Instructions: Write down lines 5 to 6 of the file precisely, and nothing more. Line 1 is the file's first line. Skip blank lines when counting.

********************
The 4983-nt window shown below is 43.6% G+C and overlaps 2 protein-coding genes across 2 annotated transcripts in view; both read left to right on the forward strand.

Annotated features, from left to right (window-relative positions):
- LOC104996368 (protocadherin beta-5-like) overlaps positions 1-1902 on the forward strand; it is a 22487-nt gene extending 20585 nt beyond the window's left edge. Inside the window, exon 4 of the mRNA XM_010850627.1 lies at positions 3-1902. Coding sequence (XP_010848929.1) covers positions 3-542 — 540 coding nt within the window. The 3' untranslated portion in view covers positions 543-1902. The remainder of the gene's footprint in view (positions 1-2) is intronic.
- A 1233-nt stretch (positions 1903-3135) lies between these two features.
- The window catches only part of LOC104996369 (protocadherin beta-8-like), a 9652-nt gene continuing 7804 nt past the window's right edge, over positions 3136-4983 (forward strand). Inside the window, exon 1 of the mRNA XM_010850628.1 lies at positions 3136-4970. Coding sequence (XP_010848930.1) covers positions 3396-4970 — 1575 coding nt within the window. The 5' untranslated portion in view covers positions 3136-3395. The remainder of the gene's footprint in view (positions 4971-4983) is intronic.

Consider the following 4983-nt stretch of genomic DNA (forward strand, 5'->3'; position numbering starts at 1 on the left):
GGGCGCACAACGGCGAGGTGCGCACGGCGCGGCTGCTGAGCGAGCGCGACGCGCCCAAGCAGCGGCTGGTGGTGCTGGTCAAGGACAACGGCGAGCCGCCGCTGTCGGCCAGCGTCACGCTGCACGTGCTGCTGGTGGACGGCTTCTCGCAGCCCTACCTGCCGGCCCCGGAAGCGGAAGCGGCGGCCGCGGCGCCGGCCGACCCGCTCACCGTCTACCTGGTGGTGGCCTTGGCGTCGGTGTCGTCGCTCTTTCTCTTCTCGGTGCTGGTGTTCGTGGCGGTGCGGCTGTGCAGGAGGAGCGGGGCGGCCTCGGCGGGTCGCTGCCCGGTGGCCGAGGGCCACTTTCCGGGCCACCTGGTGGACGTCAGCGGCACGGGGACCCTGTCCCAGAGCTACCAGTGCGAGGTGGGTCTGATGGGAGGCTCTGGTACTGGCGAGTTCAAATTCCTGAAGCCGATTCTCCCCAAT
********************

- The window catches only part of LOC104996369 (protocadherin beta-8-like), a 9652-nt gene continuing 7804 nt past the window's right edge, over positions 3136-4983 (forward strand). Inside the window, exon 1 of the mRNA XM_010850628.1 lies at positions 3136-4970. Coding sequence (XP_010848930.1) covers positions 3396-4970 — 1575 coding nt within the window. The 5' untranslated portion in view covers positions 3136-3395. The remainder of the gene's footprint in view (positions 4971-4983) is intronic.

Consider the following 4983-nt stretch of genomic DNA (forward strand, 5'->3'; position numbering starts at 1 on the left):